Asymmetric Spatial Power Dividers Using Phase–Amplitude Metasurfaces Driven by Huygens Principle
journal contributionposted on 21.08.2019, 16:33 by Hamid Rajabalipanah, Ali Abdolali, Javad Shabanpour, Ali Momeni, Ahmad Cheldavi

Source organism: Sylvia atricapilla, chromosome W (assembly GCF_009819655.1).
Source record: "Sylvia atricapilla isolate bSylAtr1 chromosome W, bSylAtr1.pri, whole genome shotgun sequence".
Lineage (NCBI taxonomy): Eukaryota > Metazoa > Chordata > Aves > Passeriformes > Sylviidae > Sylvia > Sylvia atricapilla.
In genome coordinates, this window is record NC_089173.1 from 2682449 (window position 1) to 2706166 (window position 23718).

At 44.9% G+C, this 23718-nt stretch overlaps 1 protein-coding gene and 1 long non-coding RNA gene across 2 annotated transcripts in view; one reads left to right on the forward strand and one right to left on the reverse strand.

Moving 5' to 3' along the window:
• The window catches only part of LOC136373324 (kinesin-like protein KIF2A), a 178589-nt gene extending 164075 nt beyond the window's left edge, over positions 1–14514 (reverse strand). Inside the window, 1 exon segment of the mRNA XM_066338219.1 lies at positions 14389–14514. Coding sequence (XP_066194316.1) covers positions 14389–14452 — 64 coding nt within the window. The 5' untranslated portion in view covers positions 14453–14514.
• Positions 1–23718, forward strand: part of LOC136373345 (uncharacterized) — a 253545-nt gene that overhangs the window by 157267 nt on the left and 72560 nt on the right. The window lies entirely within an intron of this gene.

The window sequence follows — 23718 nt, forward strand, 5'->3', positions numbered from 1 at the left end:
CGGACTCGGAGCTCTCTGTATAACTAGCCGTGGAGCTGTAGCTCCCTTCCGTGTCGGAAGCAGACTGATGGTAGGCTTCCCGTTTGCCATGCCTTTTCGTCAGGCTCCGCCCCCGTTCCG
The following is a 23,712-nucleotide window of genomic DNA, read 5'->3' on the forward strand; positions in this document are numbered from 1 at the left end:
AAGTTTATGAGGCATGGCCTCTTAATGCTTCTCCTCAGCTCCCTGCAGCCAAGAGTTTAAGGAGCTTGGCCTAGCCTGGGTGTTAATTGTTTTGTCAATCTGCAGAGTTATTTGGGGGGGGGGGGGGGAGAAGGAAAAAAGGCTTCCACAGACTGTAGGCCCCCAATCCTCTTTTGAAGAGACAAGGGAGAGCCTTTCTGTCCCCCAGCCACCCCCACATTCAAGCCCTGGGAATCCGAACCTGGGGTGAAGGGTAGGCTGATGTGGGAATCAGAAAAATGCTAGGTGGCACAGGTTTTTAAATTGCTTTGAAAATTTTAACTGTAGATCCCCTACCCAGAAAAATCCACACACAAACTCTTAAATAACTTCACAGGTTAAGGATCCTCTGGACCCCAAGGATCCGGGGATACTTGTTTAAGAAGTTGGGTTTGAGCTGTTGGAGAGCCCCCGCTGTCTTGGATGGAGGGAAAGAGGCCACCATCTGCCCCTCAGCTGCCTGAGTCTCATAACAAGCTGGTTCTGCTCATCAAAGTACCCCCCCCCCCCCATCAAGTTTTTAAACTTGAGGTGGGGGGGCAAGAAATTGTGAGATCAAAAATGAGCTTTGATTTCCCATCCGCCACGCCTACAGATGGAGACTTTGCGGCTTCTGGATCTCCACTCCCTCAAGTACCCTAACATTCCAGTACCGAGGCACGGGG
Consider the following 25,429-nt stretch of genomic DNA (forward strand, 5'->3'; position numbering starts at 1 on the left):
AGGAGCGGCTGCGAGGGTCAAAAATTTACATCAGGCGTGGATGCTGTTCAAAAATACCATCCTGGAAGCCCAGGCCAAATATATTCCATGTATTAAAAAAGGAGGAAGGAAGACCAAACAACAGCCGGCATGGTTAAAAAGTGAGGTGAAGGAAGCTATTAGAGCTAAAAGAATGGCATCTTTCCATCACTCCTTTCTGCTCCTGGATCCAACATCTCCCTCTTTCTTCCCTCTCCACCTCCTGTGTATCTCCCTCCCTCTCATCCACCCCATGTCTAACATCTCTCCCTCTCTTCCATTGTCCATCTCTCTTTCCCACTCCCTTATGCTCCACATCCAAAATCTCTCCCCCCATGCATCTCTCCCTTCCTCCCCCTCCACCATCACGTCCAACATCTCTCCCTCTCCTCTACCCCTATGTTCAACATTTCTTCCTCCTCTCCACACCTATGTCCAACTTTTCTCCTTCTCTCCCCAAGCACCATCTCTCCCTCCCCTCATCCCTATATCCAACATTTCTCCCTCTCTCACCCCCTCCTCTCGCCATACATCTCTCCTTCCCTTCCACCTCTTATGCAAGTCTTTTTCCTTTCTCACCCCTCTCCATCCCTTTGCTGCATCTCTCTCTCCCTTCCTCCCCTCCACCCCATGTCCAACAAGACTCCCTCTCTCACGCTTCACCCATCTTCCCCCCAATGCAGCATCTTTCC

Recent years have witnessed an extraordinary spurt in attention toward the wave-manipulating strategies revealed by phase–amplitude metasurfaces. Recently, it has been shown that, when two different phase-encoded metasurfaces responsible for doing separate missions are added together based on the superposition theorem, the mixed digital phase distribution will realize both missions at the same time. In this paper, via a semi-analytical procedure, we demonstrate that such a theorem is not necessarily valid when using phase-only metasurfaces or ignoring the element pattern functions. We introduce the concept of asymmetric spatial power divider (ASPD) with arbitrary power ratio levels in which modulating both amplitude and phase of the meta-atoms is inevitable to fully control the power intensity pattern of a reflective metasurface. Numerical simulations illustrate that the proposed ASPD designed by proper phase and amplitude distribution over the surface can directly generate a desired number of beams with predetermined orientations and power budgets. The C-shaped Pancharatnam–Berry meta-atoms locally realize the optimal phase and amplitude distribution in each case, and the good conformity between simulations and theoretical predictions verifies the presented formalism. A prototype of our ASPD designs is also fabricated and measured, and the experimental results corroborate well our numerical and semi-analytical predictions. Our findings not only offer possibilities to realize arbitrary spatial power dividers over subwavelength scale but also reveal an economical and simple alternative for a beamforming array antenna.